My name is Mubiru Arthur,the health coordinator, freedom and roam Uganda as well as a volunteer Trans desk coordinator. I am open minded, understanding and liberal transgender man very passionate about human rights and proving health services to all  LBT/WSW persons in Uganda. As a transgender man working with an LBTI organization and passionate about LBT rights regardless of sexual and gender identity,I volunteer with the trans desk to help inspire other trans persons who are battling with gender understanding, identifying and acceptance.

In 2015 around August, the AIDS and Rights Alliance for Southern Africa (ARASA) called out applications for the 2016 trainers of trainees training programme. This training was aimed at equipping beneficiaries with knowledge and skills in Human rights, HIV/AIDS and TB. (Effective training on promoting human rights based response to HIV and tuberculosis in southern and east Africa). I humbly grabbed this opportunity applied for the training and was selected to be one of the trainees for 2016 programme.

Brief background about ARASA

Aids and Rights Alliance for Southern Africa (ARASA) is a regional partnership of over 90 non-governmental organizations working together to promote a human rights based response to HIV and TB in southern and east Africa, through capacity building and advocacy. ARASA conducts an annual training of trainers programme aimed at strengthening and supporting civil society capacity for effective HIV, TB sexual and reproductive health and human rights advocacy in southern and eastern Africa. The Training of trainers (ToT) programme accommodates representatives of the civil society organizations working on HIV, TB SRHR and human rights from 18 countries across the region. This programme comprises four modules that include human rights, HIV/TB prevention and treatment literacy, monitoring and evaluation, communication, project management, financial management, advocacy strategies and other skills gaps identified at the annual partnership forum.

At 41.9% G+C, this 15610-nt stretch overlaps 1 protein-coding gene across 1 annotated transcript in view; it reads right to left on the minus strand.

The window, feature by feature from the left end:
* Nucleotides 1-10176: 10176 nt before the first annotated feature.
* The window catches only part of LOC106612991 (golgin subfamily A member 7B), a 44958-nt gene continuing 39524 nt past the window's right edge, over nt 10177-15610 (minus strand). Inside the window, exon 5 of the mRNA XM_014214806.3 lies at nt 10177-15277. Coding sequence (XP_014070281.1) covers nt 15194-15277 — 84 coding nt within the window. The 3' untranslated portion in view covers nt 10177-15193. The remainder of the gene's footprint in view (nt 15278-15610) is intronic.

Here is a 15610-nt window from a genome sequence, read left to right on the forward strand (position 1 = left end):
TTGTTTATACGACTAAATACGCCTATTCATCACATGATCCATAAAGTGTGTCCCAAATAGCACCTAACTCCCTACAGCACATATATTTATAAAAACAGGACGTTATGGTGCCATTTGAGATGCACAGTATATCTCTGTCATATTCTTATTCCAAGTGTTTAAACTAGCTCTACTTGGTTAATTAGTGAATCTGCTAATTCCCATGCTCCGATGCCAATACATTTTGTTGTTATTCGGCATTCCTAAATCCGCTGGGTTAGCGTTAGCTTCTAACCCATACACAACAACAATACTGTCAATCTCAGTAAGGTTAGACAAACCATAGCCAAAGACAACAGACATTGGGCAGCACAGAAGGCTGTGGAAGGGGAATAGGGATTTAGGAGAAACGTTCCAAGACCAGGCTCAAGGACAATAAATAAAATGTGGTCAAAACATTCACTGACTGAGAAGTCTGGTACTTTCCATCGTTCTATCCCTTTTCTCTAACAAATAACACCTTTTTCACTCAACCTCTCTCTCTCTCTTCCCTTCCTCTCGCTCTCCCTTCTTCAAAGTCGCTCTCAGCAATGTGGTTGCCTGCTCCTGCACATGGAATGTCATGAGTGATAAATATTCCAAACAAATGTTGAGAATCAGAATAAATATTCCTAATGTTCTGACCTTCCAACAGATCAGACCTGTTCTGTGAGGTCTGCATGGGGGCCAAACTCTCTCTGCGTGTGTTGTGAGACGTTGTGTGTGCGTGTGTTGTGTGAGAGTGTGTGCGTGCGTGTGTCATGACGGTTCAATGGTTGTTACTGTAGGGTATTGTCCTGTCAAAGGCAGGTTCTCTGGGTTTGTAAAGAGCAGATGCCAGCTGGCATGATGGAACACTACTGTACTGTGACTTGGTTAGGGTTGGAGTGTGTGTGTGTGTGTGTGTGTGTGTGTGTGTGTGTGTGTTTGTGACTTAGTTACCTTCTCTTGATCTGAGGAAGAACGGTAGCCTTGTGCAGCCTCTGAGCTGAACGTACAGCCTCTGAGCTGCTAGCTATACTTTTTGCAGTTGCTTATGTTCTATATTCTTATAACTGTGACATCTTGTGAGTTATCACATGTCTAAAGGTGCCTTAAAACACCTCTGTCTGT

The objectives of this programme are;

  1. Promoting HIV responses that are supported by and tailored to the needs of most at risk populations or people living with HIV, including women and girls, transgender people ,men who, young people, and people who use drugs;
  2. Getting equipped with a comprehensive understanding of the relationship between health and human rights and the importance of a rights-based response to HIV and TB;
  3. A better understanding of the international and regional treaties, declarations and guidelines that should be used to shape national responses to HIV and TB;
  4. Guidance on how to use law and policy to promote a human rights-based response to HIV and TB;
  5. Learning skills of good practice in advocacy for a rights-based response to HIV and TB;
  6. Getting equipped with tools for effective advocacy around HIV, TB and human rights and 6 Tools for conducting effective training on HIV, TB and human rights.

 

This programme comprised the following combination of training workshops that were conducted in Johannesburg, South Africa on the following provisional dates:

  • A five-day basic training of trainer’s workshop (22-26 February 2016)
  • A five-day specialized training of trainer’s workshop on M&E for HIV, TB and Human Rights Advocacy (23-27 May 2016)
  • A five-day specialized training of trainer’s workshop on Treatment Literacy (22-26 August 2016)
  • A five-day advanced training of trainers workshops (7-11 November 2016).

 

My experience at ARASA TOT 2016

This was my first time to travel to South Africa and most importantly for study purposes. At the training I was equipped with knowledge in effective human rights based response and tools for effective advocacy around HIV, TB and Sexual reproductive health.

At the individual level, interacting with participants from different countries in Africa, I learnt how to respect and understand peoples diversities, team work, communication and Listening skills, and most of it all the facilitation skills. I learnt that African countries face the same issues when it comes to key populations and health. However the political settings, laws and rules differ in some countries.

South African weather is different from Uganda weather, but I managed to complete the training without falling sick during any of the modules.

 

Achievements after the training

I was awarded a certificate of completion of the four modules on promoting human rights based response to HIV and tuberculosis in southern and East Africa and this has strengthened and increased my passion to fight and lobbying for policy change and accessible health care services among key populations in Uganda.

From the  facilitation training skills I acquired, I have dialogued with several health service providers about Human rights and sexual reproductive health related issues of LBTI persons in Uganda. I have also structured several facilitation sessions with LBTI/WSW persons to educate them about HIV/AIDS,TB, human rights and their SRH Rights.

This programme has not only equipped me with knowledge and skills but has also contributed to my leader ship roles and responsibilities regarding best practices like exemplary operating, time management, confidence and self esteem.

Certificate awarding ceremony

Addressing the situation of HIV/AIDS and human rights among LBT/WSW persons in Uganda.

Our health desk coordinator(third left) with the ARASA TOT Class 2016

Adventuring  the beautiful Land of the Zulu (South Africa) visiting the apartheid Museum